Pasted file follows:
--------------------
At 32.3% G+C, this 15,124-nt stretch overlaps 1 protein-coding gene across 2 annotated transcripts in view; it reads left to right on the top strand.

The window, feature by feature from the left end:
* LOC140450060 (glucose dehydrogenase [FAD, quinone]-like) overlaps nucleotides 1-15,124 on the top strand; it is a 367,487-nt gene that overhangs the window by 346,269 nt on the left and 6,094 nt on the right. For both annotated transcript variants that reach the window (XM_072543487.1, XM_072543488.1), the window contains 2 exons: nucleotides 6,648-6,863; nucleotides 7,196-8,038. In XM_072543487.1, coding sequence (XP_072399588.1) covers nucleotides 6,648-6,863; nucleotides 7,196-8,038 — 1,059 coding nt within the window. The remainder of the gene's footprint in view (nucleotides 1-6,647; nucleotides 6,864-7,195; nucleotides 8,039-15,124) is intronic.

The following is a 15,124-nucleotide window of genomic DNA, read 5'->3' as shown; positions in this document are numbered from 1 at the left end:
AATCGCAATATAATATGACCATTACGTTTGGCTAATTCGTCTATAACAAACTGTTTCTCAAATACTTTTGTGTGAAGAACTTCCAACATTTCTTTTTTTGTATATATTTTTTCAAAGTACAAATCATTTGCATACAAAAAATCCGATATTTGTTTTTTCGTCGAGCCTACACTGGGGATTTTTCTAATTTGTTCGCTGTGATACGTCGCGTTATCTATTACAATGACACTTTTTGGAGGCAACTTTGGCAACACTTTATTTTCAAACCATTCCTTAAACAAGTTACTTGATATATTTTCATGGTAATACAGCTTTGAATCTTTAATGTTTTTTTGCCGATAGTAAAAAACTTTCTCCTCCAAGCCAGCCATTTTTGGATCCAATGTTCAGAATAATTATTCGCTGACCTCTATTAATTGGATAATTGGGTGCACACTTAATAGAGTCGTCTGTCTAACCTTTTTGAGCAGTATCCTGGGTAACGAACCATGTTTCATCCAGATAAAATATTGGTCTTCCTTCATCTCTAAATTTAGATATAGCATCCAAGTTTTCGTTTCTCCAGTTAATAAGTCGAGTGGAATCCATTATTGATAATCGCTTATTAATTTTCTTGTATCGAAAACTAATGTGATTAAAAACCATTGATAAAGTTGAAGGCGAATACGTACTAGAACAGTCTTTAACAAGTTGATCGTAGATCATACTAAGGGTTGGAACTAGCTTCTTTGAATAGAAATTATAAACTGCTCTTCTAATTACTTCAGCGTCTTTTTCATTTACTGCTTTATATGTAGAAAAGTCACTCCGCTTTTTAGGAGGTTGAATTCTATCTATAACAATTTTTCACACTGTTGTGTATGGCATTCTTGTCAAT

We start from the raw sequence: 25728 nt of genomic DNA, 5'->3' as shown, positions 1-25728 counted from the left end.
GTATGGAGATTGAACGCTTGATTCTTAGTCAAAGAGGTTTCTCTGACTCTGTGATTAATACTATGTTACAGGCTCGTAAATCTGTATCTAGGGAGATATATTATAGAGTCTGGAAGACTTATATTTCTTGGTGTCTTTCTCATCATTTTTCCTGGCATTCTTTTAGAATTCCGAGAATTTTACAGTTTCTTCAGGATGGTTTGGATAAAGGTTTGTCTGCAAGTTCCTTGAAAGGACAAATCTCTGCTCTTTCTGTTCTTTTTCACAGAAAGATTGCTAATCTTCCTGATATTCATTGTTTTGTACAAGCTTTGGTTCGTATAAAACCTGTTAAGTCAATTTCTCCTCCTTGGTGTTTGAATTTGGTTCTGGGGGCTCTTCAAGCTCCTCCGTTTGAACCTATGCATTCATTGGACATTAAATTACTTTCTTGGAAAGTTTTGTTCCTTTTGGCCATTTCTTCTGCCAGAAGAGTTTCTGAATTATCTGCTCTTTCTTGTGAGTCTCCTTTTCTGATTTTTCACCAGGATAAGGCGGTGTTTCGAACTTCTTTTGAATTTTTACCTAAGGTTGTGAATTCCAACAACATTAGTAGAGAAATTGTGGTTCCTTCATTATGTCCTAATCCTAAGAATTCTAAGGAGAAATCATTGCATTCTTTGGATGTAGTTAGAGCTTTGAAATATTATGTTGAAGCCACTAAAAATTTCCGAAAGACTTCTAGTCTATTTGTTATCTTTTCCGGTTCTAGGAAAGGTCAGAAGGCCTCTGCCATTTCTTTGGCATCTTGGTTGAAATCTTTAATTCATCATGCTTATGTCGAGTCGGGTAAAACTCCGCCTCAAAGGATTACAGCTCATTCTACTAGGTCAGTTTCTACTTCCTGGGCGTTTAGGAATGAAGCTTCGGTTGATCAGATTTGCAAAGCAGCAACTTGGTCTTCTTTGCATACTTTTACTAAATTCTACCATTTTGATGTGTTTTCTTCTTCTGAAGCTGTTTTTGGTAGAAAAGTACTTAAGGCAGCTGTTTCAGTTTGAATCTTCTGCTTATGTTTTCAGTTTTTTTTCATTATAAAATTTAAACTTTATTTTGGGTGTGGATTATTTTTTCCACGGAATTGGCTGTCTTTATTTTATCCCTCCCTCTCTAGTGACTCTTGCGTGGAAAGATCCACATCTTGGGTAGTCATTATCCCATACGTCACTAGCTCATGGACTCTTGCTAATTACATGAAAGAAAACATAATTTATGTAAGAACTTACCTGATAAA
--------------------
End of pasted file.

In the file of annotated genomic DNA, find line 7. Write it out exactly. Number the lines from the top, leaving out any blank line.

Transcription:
GTATGGAGATTGAACGCTTGATTCTTAGTCAAAGAGGTTTCTCTGACTCTGTGATTAATACTATGTTACAGGCTCGTAAATCTGTATCTAGGGAGATATATTATAGAGTCTGGAAGACTTATATTTCTTGGTGTCTTTCTCATCATTTTTCCTGGCATTCTTTTAGAATTCCGAGAATTTTACAGTTTCTTCAGGATGGTTTGGATAAAGGTTTGTCTGCAAGTTCCTTGAAAGGACAAATCTCTGCTCTTTCTGTTCTTTTTCACAGAAAGATTGCTAATCTTCCTGATATTCATTGTTTTGTACAAGCTTTGGTTCGTATAAAACCTGTTAAGTCAATTTCTCCTCCTTGGTGTTTGAATTTGGTTCTGGGGGCTCTTCAAGCTCCTCCGTTTGAACCTATGCATTCATTGGACATTAAATTACTTTCTTGGAAAGTTTTGTTCCTTTTGGCCATTTCTTCTGCCAGAAGAGTTTCTGAATTATCTGCTCTTTCTTGTGAGTCTCCTTTTCTGATTTTTCACCAGGATAAGGCGGTGTTTCGAACTTCTTTTGAATTTTTACCTAAGGTTGTGAATTCCAACAACATTAGTAGAGAAATTGTGGTTCCTTCATTATGTCCTAATCCTAAGAATTCTAAGGAGAAATCATTGCATTCTTTGGATGTAGTTAGAGCTTTGAAATATTATGTTGAAGCCACTAAAAATTTCCGAAAGACTTCTAGTCTATTTGTTATCTTTTCCGGTTCTAGGAAAGGTCAGAAGGCCTCTGCCATTTCTTTGGCATCTTGGTTGAAATCTTTAATTCATCATGCTTATGTCGAGTCGGGTAAAACTCCGCCTCAAAGGATTACAGCTCATTCTACTAGGTCAGTTTCTACTTCCTGGGCGTTTAGGAATGAAGCTTCGGTTGATCAGATTTGCAAAGCAGCAACTTGGTCTTCTTTGCATACTTTTACTAAATTCTACCATTTTGATGTGTTTTCTTCTTCTGAAGCTGTTTTTGGTAGAAAAGTACTTAAGGCAGCTGTTTCAGTTTGAATCTTCTGCTTATGTTTTCAGTTTTTTTTCATTATAAAATTTAAACTTTATTTTGGGTGTGGATTATTTTTTCCACGGAATTGGCTGTCTTTATTTTATCCCTCCCTCTCTAGTGACTCTTGCGTGGAAAGATCCACATCTTGGGTAGTCATTATCCCATACGTCACTAGCTCATGGACTCTTGCTAATTACATGAAAGAAAACATAATTTATGTAAGAACTTACCTGATAAA